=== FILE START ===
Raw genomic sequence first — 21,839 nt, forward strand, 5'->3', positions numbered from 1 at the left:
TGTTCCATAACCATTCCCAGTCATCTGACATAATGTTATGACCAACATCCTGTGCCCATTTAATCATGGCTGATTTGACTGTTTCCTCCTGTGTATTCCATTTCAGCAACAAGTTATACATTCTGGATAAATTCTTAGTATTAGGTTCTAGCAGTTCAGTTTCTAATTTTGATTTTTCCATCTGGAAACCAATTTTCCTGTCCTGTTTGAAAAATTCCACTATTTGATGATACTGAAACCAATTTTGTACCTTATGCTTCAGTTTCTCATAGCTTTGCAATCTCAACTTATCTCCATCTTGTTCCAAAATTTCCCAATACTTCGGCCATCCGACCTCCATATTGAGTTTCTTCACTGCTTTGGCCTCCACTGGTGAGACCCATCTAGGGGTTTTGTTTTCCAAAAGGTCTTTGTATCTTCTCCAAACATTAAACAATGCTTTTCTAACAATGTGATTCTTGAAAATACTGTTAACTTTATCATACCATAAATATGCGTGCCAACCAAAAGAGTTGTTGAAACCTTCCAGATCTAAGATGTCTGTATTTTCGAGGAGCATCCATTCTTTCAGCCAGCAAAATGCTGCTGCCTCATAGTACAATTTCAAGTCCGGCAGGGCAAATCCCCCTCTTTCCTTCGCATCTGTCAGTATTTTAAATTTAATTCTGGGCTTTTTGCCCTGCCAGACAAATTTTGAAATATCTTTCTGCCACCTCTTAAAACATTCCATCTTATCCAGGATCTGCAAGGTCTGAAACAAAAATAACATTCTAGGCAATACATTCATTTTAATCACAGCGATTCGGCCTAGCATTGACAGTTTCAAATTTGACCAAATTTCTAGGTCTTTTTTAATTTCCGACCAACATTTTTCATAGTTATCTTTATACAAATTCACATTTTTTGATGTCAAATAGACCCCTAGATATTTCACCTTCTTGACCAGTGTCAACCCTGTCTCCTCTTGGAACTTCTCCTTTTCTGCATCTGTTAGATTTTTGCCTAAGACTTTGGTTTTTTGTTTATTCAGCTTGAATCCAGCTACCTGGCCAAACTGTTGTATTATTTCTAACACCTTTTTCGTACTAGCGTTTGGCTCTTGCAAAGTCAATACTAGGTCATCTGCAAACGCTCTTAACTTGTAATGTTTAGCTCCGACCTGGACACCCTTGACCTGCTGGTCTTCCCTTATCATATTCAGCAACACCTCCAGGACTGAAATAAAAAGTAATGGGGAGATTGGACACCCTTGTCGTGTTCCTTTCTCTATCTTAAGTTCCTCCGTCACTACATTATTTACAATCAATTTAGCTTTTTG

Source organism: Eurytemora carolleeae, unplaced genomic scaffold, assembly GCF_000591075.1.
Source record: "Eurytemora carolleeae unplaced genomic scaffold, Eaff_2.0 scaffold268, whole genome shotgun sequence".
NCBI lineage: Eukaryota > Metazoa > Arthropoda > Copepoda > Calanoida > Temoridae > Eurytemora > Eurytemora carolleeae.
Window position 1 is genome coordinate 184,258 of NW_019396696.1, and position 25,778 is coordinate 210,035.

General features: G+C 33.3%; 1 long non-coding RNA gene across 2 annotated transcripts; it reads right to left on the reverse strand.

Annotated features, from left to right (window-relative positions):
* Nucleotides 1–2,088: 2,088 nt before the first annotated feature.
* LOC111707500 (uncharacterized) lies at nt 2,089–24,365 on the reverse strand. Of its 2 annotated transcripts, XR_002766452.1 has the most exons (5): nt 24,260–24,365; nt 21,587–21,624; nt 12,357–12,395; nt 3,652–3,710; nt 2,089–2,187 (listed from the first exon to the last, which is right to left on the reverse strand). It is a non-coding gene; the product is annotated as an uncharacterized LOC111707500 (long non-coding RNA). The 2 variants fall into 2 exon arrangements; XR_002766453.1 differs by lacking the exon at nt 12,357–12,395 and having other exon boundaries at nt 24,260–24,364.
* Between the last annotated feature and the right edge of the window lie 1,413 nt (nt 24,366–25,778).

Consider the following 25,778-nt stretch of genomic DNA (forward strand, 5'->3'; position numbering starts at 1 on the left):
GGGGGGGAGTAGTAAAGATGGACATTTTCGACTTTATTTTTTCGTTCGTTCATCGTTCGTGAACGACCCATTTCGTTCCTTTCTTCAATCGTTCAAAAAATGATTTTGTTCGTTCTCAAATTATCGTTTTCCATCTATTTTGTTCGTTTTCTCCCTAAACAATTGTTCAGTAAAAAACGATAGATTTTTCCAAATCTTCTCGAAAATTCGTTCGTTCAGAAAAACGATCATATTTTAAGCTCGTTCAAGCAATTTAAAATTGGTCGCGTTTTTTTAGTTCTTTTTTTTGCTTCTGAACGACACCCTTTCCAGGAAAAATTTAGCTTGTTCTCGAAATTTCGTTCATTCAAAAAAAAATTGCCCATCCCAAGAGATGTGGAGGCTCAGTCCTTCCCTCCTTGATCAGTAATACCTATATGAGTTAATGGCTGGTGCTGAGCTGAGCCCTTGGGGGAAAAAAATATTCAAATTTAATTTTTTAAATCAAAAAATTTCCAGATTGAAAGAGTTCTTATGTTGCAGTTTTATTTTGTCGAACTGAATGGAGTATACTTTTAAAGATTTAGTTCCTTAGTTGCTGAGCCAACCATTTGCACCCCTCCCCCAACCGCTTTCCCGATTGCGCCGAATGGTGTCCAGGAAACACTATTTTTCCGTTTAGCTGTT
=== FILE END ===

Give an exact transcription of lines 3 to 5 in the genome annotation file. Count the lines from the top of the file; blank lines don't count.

Source organism: Eurytemora carolleeae, unplaced genomic scaffold, assembly GCF_000591075.1.
Source record: "Eurytemora carolleeae unplaced genomic scaffold, Eaff_2.0 scaffold268, whole genome shotgun sequence".
NCBI lineage: Eukaryota > Metazoa > Arthropoda > Copepoda > Calanoida > Temoridae > Eurytemora > Eurytemora carolleeae.